- Agronomic: potatoes
- Fruits: berries (blueberries), berries (brambles)
- Vegetables: broccoli, cabbages, cauliflower, greens (leafy), peas (culinary), turnips
- Education and Training: mentoring, participatory research
- Farm Business Management: feasibility study
- Soil Management: soil analysis
- Sustainable Communities: analysis of personal/family life, community development, new business opportunities, partnerships, social networks, sustainability measures, urban/rural integration
Multiple climatic and socioeconomic drivers have come in recent years to interfere with the ability of Alaska’s ‘bush’ communities to achieve food security with locally available food resources. Livelihoods traditionally centered on the harvest of wild, country foods,
are transitioning to a cash economy, with increasing reliance on industrially produced,
store-bought foods. While commercially available foods provide one measure of food security, availability and quality of these foods is subject to the vagaries and vulnerabilities of a global food system: access is dependent on one’s ability to pay; most importantly, perhaps these foods often do not fulfill many of the roles that country foods have played in these communities and cultures. This transition is having severe consequences for the health of people and viability of rural communities, yet in ways not always tracked by conventional food security methodologies and frameworks. This project investigated community-gardening programs that have emerged in some rural Alaska communities in response to these food insecurities. What we found was that communities are mixing a widely unknown tradition of small-scale gardening with innovative new community-based designs to develop solutions to these food security problems. However, some communities remain constrained from fully developing these programs by institutionalized definitions of 'Alaska Native' culture.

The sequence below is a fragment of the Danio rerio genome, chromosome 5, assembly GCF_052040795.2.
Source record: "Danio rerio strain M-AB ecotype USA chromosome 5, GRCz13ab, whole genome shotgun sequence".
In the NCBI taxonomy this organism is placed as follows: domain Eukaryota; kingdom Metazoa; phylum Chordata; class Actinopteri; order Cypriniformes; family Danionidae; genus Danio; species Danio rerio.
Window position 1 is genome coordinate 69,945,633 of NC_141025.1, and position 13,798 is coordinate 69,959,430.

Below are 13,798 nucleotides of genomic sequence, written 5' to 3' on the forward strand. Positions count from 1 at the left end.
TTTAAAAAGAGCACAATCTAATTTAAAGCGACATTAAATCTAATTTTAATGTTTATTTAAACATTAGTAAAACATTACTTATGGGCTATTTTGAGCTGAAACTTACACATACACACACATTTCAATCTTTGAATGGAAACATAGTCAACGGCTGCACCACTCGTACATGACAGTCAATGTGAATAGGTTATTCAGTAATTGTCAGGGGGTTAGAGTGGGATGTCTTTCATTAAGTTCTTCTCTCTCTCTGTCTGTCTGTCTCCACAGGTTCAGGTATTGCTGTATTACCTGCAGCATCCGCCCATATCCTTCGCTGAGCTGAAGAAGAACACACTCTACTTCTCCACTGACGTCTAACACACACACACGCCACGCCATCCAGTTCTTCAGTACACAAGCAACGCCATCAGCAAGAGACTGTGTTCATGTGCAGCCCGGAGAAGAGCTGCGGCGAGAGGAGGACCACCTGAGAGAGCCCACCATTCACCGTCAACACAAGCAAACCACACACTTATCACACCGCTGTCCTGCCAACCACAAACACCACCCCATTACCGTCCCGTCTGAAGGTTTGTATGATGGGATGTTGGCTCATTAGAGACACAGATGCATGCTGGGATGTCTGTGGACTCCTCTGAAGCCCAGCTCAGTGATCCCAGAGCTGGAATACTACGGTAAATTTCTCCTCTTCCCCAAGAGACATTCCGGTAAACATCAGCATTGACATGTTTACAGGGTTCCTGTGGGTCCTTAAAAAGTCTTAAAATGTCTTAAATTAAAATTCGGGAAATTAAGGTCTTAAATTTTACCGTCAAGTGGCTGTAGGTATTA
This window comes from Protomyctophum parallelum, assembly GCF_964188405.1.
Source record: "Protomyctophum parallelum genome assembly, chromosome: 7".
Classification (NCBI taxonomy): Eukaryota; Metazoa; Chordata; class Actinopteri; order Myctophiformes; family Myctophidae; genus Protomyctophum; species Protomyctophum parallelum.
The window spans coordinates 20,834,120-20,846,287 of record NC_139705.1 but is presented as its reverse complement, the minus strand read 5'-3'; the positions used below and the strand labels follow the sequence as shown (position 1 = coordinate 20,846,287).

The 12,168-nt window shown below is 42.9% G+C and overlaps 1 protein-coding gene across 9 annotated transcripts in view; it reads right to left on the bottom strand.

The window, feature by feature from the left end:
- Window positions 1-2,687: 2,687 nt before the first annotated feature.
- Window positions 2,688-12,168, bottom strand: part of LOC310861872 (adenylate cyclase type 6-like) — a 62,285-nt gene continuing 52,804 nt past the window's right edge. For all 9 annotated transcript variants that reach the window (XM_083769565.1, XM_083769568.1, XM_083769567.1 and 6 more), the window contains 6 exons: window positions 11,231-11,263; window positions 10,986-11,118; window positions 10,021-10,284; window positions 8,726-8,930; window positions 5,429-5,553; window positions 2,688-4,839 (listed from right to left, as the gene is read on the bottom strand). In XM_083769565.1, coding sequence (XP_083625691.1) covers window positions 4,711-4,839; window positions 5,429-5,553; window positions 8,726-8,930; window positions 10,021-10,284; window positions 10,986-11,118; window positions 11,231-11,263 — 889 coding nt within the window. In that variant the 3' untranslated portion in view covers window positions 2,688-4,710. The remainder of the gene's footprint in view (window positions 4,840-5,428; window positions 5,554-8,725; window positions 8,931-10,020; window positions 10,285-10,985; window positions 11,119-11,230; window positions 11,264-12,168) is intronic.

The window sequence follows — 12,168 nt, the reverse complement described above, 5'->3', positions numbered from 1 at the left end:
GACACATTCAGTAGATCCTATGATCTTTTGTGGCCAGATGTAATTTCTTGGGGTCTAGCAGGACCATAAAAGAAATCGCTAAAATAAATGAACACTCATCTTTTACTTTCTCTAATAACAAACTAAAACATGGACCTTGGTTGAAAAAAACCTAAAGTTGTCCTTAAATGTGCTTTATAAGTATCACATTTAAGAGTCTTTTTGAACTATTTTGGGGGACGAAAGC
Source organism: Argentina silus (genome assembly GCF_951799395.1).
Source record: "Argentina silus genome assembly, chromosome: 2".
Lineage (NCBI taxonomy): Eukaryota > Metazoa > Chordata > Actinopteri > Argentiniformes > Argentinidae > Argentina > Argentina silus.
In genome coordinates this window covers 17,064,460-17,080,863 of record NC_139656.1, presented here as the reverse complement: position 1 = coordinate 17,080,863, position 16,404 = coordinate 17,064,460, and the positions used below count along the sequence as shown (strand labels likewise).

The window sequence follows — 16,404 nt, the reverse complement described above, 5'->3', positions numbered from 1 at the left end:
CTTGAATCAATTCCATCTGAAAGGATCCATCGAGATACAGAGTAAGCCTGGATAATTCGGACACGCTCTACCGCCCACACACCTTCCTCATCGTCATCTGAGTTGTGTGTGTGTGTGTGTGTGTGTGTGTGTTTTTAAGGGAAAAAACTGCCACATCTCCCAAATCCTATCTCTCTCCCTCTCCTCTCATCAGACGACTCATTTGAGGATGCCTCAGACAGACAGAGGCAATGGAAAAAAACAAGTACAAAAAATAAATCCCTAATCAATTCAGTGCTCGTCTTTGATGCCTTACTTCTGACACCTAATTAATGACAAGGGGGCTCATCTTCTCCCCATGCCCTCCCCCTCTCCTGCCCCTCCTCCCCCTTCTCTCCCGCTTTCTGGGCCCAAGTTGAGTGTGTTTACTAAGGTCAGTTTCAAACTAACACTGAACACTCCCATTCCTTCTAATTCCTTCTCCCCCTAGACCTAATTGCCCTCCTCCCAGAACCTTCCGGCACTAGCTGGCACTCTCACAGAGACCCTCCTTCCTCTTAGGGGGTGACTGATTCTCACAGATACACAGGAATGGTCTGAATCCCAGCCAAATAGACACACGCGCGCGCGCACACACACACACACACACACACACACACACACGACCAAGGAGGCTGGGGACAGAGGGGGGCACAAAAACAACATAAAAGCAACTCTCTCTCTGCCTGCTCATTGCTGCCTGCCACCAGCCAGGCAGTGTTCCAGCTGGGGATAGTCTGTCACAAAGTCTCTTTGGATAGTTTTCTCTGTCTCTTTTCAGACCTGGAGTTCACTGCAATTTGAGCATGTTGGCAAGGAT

Global environmental change is already having dramatic effects on the people and
places of the north. New environmental trends such as the retreat of seasonal sea ice,
landscape drying, and unprecedented shifts in the changing of the seasons and the timing
of animal migrations, are just a few examples of the problematic environmental changes
being experienced. In rural Alaska, for example, where household livelihoods and community food systems are tightly connected to climate,
weather, and the landscape, these new environmental conditions are interacting with
other contemporary drivers of environmental and socioeconomic change such as
industrial lands development and oil, gas, and minerals mining, to significantly constrain
the use of locally available wild fish and game resources. To maintain some measure of food security, many households are transitioning
away from reliance on the seasonal harvests of wild foods to the consumption of
imported, store-bought foods. But in a global
context of rising food and fuel prices, the costs and challenges of living in rural Alaska
are on the rise and the loss of wild food options has ramifications not just for the
pocketbook, but for individual health and community viability.
Many Native communities are beginning new community gardens, or other community-supported agriculture projects, as one innovative response to these food security problems. This project set out to learn more about the projects, their history in the state, and the challenges that they face given Alaska's unique agricultural history and character.
The objectives of this project were as follows. First, we wanted to gain an ethnographic understanding of these new gardening initiatives. This includes understanding where the idea for gardening originated, how well the projects are accepted by the community (buy-in and involvement), and what factors, both social and ecological, influence project success.